Sunday, August 14, 2011

China gets disaster-savvy

China Gets Savvier With Disaster Coverage

AOL News

TAIPEI, Taiwan (July 29) --
When a massive blast from a damaged gas pipeline rattled the Chinese city of Nanjing on Wednesday, killing at least 13 and wounding 120 more, the state-run media that might once have cooperated in a cover-up was all over it. But critics say what looks like a new openness is really part of the government's drive to stymie more troublesome independent news outlets.

Within hours of the explosion, Xinhua, the state-run news service, released a detailed account of events in both Chinese and English.

But when a local TV station tried to get video at the scene, an official stopped the crew, saying, "Who gave permission for you to conduct a live broadcast?" and making them turn off the cameras, according to a post on the popular blog EastSouthWestNorth. That exchange was aired on live TV and itself soon went viral on the Internet.

The unequal treatment shows Beijing's unique, narrow concept of "press freedom" these days, and highlights the increasingly complex media landscape in today's China.

Once ham-handed censors who employed sweeping news blackouts, China's government is now playing an increasingly sophisticated game of message control. It is allowing national state-run media much more leeway in reporting disasters, in order to get ahead of the Twitter-clones and other sites before the Internet rumor mill gets out of hand and causes public disturbances.

But at the same time, the government is limiting other, independent media coverage -- either blocking it outright or ordering journalists to use officially sanctioned reports from state-run media instead of their own reporting.

"We are not seeing more openness so much as much more clever management of disaster reporting," said Russell Leigh Moses, a Beijing-based China watcher and scholar, in an e-mail. "Officials are becoming more adept at getting ahead of the notification curve -- the coverage on the Internet and through cellphones."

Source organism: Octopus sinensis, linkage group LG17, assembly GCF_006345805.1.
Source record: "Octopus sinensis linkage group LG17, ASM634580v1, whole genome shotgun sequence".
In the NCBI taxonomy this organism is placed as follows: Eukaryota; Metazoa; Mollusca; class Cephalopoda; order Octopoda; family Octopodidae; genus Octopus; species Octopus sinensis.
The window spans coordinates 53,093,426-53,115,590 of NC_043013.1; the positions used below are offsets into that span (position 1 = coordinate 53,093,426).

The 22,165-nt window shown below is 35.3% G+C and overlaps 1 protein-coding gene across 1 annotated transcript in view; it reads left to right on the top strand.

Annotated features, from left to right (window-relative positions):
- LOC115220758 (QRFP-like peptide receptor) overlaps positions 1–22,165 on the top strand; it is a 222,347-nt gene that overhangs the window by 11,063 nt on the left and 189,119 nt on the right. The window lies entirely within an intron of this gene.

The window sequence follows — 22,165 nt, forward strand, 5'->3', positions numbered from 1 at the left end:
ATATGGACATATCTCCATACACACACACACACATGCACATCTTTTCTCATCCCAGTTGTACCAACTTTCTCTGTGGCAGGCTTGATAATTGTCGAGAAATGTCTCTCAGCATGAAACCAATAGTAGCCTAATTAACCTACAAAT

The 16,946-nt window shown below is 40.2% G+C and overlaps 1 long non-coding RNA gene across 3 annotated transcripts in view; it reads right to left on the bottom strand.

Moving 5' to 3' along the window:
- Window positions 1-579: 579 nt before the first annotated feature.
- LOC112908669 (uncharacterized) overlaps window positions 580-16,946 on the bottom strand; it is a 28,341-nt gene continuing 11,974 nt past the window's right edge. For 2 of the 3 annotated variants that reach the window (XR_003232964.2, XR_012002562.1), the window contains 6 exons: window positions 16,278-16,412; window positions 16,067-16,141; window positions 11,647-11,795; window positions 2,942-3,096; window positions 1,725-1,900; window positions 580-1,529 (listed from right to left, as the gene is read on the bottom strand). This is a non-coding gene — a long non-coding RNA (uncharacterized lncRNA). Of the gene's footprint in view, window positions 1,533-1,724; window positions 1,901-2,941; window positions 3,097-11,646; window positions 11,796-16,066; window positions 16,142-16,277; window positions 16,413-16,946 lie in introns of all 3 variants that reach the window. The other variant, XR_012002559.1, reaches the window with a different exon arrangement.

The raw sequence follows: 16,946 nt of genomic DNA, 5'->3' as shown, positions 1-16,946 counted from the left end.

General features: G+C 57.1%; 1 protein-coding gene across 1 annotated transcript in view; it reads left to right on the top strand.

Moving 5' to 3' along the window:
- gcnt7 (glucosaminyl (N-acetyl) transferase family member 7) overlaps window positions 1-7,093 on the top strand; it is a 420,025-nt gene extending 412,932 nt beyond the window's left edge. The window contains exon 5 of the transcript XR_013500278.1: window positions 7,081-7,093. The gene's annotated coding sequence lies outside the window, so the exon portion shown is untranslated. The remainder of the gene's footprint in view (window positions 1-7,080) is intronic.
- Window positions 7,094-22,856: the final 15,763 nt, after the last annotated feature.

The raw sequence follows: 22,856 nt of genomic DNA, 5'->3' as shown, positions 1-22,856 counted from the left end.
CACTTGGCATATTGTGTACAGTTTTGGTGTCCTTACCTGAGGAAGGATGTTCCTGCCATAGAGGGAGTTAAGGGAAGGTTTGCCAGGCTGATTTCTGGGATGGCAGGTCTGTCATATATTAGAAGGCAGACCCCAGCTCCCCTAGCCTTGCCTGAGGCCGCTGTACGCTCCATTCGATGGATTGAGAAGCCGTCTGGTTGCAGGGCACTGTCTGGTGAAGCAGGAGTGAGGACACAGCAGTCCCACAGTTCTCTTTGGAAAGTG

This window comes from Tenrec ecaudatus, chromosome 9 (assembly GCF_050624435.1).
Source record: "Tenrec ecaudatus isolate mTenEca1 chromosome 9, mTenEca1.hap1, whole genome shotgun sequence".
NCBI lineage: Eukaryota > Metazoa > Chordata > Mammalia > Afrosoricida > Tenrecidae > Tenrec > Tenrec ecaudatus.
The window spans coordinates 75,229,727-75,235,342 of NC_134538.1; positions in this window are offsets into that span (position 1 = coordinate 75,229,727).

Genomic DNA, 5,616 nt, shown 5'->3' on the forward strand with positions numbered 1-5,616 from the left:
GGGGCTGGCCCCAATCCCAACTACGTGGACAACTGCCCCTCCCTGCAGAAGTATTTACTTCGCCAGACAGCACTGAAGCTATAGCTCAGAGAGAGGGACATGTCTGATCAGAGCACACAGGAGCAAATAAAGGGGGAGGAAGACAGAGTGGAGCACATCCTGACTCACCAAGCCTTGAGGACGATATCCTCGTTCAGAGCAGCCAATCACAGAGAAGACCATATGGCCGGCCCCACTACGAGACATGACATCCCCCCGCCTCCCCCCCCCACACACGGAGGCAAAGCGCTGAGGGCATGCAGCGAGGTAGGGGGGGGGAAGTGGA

China Gets Savvier with Disaster Coverage
Greenpeace / AFP / Getty Images

The game played by officials has become increasingly complex as it seeks to balance the state's overriding interest in social stability with the desires of China's 420 million Internet users to express themselves more freely in chat rooms, blogs and micro-blogs, in line with China's modernization.

"Officials worry about too much information flying in different directions, so they want to control the message," said Dali Yang, head of the University of Chicago Center in Beijing. "In the Nanjing case, they were worried -- especially with Twitter and all that -- that they would lose control of the message and let rumors get ahead of the facts."

Twitter is blocked in China, but similar services run by Chinese companies have recently boomed in popularity.

"So officials are trying to respond to the need for information, but also to restrain media by making them follow the lead of Xinhua and the China Daily," Yang said.

China has adopted that approach for a variety of bad news. When a recent spate of suicides at a factory in southern China drew widespread attention, for example, China at first gave the media a free hand. Journalists crowded the campus of the company Foxconn, where the suicides occurred.

But on May 27, according to the South China Morning Post, a directive came down from central and provincial propaganda units to local media outlets: There was to be no more independent reporting on the Foxconn suicides; use Xinhua reports instead.

In the case of another recent disaster, the situation is murkier. On July 16, two oil pipelines exploded in the port city of Dalian, on China's northeast coast, leading to massive fires and what Greenpeace China says is China's worst-ever oil-spill.

Yang Ailun, head of climate and energy for Greenpeace China, said in a phone interview that she didn't know if or to what extent the government had controlled media coverage, but that the accident hadn't received the press it deserved.

"We felt quite puzzled," said Yang. "With a disaster of this scale, there was not enough domestic media attention to this. It could be part of media censorship."

She said Xinhua was covering the story, but its reports were not sufficient in terms of warning the public which beaches and areas would be affected by the spill.

"For a disaster like this, you need daily reports to warn people," said Yang. "We noticed only a couple of state media, and [Communist] Party media were active. And other media were not as active."

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